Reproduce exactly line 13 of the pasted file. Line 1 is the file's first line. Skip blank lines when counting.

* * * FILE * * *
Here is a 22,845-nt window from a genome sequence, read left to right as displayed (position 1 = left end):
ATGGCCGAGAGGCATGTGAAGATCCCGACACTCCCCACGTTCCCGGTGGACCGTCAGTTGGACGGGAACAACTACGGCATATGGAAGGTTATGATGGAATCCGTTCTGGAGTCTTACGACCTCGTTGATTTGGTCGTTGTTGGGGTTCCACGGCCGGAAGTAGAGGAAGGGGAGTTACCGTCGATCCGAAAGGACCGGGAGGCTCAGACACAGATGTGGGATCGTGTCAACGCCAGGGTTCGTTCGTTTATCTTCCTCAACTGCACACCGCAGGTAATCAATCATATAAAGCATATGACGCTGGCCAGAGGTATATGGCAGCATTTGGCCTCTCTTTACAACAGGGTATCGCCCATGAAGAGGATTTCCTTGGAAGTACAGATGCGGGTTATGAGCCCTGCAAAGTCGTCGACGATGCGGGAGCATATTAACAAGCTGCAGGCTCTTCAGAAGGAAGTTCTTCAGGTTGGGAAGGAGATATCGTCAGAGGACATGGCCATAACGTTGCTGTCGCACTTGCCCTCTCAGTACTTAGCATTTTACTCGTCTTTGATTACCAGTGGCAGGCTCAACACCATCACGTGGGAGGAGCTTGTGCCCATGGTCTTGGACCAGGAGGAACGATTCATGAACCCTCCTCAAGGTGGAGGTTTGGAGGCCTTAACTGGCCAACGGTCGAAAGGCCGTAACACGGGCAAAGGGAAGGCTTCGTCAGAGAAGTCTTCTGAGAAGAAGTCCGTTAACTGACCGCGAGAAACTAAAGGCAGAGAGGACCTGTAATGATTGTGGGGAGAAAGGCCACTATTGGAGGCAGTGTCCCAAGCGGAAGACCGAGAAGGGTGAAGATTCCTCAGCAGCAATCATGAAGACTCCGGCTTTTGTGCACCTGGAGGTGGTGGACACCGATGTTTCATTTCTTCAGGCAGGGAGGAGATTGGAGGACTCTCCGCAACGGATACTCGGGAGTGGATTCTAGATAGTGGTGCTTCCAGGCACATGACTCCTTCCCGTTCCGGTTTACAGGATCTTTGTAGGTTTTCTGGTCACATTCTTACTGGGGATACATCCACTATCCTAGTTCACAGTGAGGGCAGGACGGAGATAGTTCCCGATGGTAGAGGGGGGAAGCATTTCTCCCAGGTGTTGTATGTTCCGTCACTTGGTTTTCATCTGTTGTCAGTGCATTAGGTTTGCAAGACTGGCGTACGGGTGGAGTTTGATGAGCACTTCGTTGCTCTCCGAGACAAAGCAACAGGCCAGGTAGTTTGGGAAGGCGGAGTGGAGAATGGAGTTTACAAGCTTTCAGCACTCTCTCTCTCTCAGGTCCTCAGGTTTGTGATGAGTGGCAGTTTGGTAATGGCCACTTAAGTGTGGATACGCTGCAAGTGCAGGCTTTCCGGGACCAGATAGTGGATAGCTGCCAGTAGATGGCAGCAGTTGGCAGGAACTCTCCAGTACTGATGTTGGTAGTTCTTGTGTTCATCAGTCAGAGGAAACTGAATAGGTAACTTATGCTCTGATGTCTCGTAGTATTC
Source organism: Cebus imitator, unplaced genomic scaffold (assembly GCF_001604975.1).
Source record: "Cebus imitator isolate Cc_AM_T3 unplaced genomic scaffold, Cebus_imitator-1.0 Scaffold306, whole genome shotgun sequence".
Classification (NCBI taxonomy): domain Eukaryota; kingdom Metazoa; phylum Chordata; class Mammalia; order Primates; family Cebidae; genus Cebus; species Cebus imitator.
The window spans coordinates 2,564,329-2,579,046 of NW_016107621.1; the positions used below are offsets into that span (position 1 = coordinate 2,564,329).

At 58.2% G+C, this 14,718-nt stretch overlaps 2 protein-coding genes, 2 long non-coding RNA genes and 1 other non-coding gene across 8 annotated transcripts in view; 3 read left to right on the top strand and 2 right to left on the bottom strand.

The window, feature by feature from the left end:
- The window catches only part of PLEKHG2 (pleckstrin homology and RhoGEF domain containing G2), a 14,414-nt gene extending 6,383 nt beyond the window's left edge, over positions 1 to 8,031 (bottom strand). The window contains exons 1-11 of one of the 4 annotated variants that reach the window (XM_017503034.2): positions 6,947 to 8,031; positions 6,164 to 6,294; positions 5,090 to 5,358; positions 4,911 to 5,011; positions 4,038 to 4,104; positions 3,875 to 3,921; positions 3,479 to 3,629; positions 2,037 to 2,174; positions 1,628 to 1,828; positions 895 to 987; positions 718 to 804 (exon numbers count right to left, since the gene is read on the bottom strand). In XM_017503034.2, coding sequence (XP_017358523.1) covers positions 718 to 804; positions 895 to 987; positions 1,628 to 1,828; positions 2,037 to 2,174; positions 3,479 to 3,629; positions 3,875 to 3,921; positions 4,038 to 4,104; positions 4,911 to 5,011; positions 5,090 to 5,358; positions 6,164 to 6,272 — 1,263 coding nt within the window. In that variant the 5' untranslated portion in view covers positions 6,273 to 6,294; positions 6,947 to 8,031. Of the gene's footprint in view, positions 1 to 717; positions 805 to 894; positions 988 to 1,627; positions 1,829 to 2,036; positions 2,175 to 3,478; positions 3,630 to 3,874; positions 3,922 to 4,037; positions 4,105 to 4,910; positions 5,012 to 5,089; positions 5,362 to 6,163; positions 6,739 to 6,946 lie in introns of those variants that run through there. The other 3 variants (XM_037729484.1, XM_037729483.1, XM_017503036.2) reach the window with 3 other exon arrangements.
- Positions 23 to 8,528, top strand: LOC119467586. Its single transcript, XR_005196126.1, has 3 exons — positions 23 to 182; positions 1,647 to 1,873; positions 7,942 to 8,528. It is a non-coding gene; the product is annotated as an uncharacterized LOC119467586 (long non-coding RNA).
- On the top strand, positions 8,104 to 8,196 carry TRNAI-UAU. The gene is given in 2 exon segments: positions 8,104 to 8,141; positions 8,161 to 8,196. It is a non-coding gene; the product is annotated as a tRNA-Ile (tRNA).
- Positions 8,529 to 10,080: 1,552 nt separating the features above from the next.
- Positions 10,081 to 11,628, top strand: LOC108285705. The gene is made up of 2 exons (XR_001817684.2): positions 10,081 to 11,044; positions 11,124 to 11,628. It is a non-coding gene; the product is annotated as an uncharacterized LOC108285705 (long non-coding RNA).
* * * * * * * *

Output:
- Positions 10,081 to 11,628, top strand: LOC108285705. The gene is made up of 2 exons (XR_001817684.2): positions 10,081 to 11,044; positions 11,124 to 11,628. It is a non-coding gene; the product is annotated as an uncharacterized LOC108285705 (long non-coding RNA).